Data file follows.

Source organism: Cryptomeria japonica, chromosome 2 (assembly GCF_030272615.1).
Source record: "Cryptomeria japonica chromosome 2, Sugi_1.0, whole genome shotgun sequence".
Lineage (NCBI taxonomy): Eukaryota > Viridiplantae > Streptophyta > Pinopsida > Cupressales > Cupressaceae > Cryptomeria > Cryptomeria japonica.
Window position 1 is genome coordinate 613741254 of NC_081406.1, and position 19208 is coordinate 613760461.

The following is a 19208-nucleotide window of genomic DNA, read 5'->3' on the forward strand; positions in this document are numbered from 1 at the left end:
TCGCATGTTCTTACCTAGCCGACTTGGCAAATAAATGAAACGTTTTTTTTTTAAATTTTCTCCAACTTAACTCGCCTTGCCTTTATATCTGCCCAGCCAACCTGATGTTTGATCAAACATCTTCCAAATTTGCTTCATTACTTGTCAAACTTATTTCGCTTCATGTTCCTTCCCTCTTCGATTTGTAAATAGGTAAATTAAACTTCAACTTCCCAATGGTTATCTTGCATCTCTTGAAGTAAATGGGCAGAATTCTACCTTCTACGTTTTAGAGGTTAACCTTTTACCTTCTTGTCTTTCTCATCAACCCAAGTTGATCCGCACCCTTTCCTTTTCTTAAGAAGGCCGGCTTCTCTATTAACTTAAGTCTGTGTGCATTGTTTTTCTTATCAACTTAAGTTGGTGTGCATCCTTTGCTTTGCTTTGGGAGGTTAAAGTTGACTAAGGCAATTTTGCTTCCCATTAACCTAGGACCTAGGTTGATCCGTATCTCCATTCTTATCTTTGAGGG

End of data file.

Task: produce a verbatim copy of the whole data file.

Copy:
Source organism: Cryptomeria japonica, chromosome 2 (assembly GCF_030272615.1).
Source record: "Cryptomeria japonica chromosome 2, Sugi_1.0, whole genome shotgun sequence".
Lineage (NCBI taxonomy): Eukaryota > Viridiplantae > Streptophyta > Pinopsida > Cupressales > Cupressaceae > Cryptomeria > Cryptomeria japonica.
Window position 1 is genome coordinate 613741254 of NC_081406.1, and position 19208 is coordinate 613760461.

The following is a 19208-nucleotide window of genomic DNA, read 5'->3' on the forward strand; positions in this document are numbered from 1 at the left end:
TCGCATGTTCTTACCTAGCCGACTTGGCAAATAAATGAAACGTTTTTTTTTTAAATTTTCTCCAACTTAACTCGCCTTGCCTTTATATCTGCCCAGCCAACCTGATGTTTGATCAAACATCTTCCAAATTTGCTTCATTACTTGTCAAACTTATTTCGCTTCATGTTCCTTCCCTCTTCGATTTGTAAATAGGTAAATTAAACTTCAACTTCCCAATGGTTATCTTGCATCTCTTGAAGTAAATGGGCAGAATTCTACCTTCTACGTTTTAGAGGTTAACCTTTTACCTTCTTGTCTTTCTCATCAACCCAAGTTGATCCGCACCCTTTCCTTTTCTTAAGAAGGCCGGCTTCTCTATTAACTTAAGTCTGTGTGCATTGTTTTTCTTATCAACTTAAGTTGGTGTGCATCCTTTGCTTTGCTTTGGGAGGTTAAAGTTGACTAAGGCAATTTTGCTTCCCATTAACCTAGGACCTAGGTTGATCCGTATCTCCATTCTTATCTTTGAGGG